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Today is July 12, 2020

Candles from the most southern place on earth

By Steven Ward

Candles from the most southern place on earth

Ten years ago, Lea Margaret Hamilton was driving on Highway 82 near Itta Bena and heading to Greenville in the Mississippi Delta when she had an epiphany. The time was the harvest season for soybeans.

“I looked out and saw thousands of acres of soybeans. I thought, nobody is using soy wax to make candles.

We have this wonderful Mississippi resource,” Hamilton said recently from her Greenville home.

Following that 2010 drive, the idea for SoDelta Candle Company was born.

Hamilton said she researched everything she could to “figure it all out” and started making them and selling them at a consignment store in Leland. The first batch at the consignment store sold out in 15 minutes, Hamilton said.

According to SoDelta’s website, “The result is a line of southern-inspired, high quality, long-burning candles with fragrances that remind us of what we like the most – huntin’ camp, cotton fields, church, and mama’s sweet tea.

“Each SoDelta candle is lovingly hand-poured in our restored, turn of the century tenant house. We feature our candles in vessels of glass, locally-made pottery and repurposed containers. Only the highest grade of American grown soy wax, cotton wick and natural materials go into each candle,” according to the website. Hamilton wound up opening a retail studio that she operated out of for about 8 years. These days, Hamilton runs her business out of her home.

“From there we just got to be known through word of mouth. It was an organic thing,” Hamilton said.

Word of mouth hit California when an Academy Award-winning actress with Mississippi ties heard about the candles. Hamilton wouldn’t name the recent Oscar winner but said she and her mother haven been regular customers ever since.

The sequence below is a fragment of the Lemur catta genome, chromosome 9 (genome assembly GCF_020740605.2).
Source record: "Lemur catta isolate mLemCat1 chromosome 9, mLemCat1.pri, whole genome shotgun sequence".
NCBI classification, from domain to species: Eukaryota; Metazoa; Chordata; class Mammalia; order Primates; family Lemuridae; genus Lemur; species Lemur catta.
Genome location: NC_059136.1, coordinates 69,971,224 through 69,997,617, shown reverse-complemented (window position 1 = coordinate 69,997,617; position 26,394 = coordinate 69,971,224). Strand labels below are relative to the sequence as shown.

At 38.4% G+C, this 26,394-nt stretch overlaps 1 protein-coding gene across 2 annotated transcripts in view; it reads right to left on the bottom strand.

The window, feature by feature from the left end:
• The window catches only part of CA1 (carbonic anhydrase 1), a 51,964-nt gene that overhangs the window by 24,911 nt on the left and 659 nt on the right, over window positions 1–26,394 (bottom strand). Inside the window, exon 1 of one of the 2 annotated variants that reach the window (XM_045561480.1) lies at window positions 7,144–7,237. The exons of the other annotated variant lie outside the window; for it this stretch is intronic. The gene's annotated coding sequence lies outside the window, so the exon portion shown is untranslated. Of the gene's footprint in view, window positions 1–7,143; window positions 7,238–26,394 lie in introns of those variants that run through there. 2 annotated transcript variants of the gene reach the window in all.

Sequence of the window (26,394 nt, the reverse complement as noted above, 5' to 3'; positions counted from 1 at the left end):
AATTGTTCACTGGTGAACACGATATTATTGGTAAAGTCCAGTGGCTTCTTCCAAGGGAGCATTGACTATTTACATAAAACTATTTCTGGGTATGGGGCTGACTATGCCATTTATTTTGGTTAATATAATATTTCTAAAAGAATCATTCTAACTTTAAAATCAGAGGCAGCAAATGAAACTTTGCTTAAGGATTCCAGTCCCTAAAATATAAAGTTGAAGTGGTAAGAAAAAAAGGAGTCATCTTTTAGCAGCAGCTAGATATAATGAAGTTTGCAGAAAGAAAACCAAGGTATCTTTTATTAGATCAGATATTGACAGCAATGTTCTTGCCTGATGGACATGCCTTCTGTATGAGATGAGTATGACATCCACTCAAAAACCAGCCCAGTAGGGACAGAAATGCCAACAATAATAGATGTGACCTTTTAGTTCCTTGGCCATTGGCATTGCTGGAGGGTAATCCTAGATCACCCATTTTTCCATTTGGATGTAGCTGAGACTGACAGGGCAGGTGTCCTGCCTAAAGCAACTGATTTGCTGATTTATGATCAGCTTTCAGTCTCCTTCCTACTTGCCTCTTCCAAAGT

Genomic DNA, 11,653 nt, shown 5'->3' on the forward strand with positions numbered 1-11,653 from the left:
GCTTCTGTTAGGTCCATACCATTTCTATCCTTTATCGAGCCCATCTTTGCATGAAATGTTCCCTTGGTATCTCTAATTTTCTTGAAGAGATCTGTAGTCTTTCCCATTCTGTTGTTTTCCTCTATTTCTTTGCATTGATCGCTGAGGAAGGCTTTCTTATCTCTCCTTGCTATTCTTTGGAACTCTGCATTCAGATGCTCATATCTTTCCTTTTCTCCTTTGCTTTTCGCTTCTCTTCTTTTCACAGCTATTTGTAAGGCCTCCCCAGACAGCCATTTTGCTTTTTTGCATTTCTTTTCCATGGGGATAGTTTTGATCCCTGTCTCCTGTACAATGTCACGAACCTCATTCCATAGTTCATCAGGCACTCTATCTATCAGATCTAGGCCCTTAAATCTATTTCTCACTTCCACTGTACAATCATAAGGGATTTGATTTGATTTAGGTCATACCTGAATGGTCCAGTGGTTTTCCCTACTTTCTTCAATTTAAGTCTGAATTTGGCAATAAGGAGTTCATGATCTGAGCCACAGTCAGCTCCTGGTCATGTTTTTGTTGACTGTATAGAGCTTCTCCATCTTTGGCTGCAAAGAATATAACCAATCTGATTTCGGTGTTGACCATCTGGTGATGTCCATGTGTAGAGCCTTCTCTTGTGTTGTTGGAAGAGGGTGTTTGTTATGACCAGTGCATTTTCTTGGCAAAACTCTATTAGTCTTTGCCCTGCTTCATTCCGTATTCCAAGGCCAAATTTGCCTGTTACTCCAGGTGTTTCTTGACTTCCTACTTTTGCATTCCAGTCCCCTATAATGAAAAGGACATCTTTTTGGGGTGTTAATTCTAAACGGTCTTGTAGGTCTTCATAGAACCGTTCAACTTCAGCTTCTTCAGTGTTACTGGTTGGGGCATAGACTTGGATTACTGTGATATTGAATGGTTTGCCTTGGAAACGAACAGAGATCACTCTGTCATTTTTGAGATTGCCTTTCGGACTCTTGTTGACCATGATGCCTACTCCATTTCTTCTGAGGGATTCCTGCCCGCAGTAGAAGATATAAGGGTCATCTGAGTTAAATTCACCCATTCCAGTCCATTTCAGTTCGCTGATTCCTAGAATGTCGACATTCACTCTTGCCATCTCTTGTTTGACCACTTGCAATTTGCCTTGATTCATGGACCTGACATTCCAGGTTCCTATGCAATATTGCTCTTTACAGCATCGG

Hamilton makes thousands of candles a month, she said. She makes them all, sometimes with a little preparation help from her husband and son.

Hamilton and her candle company have a strong presence on Facebook. Through the social media website, people from all over have reached out for masks Hamilton started making about the time COVID-19 struck the country hard.

“When I was a child, my grandmother and I always had projects. She taught me how to sew and we would make aprons,” Hamilton said.

Hamilton and five friends started making masks after seeing medical professionals on social media ask for them. Hamilton alone has made between 200 and 300 masks that she has donated to local hospitals and paramedics.

Hamilton said she is always creating something.

“If a day goes by and I don’t create something, it’s a day wasted,” Hamilton said.

Hamilton said her business is supported by her community and that concept is more important than ever today.

“It’s so important to support local, family-owned businesses. They are the ones who will donate to your schools and charities, who will support your soccer teams and who will donate gift certificates when you need them. The big box stores just won’t do that,” Hamilton said.

 

Visit www.sodelta.com for more information

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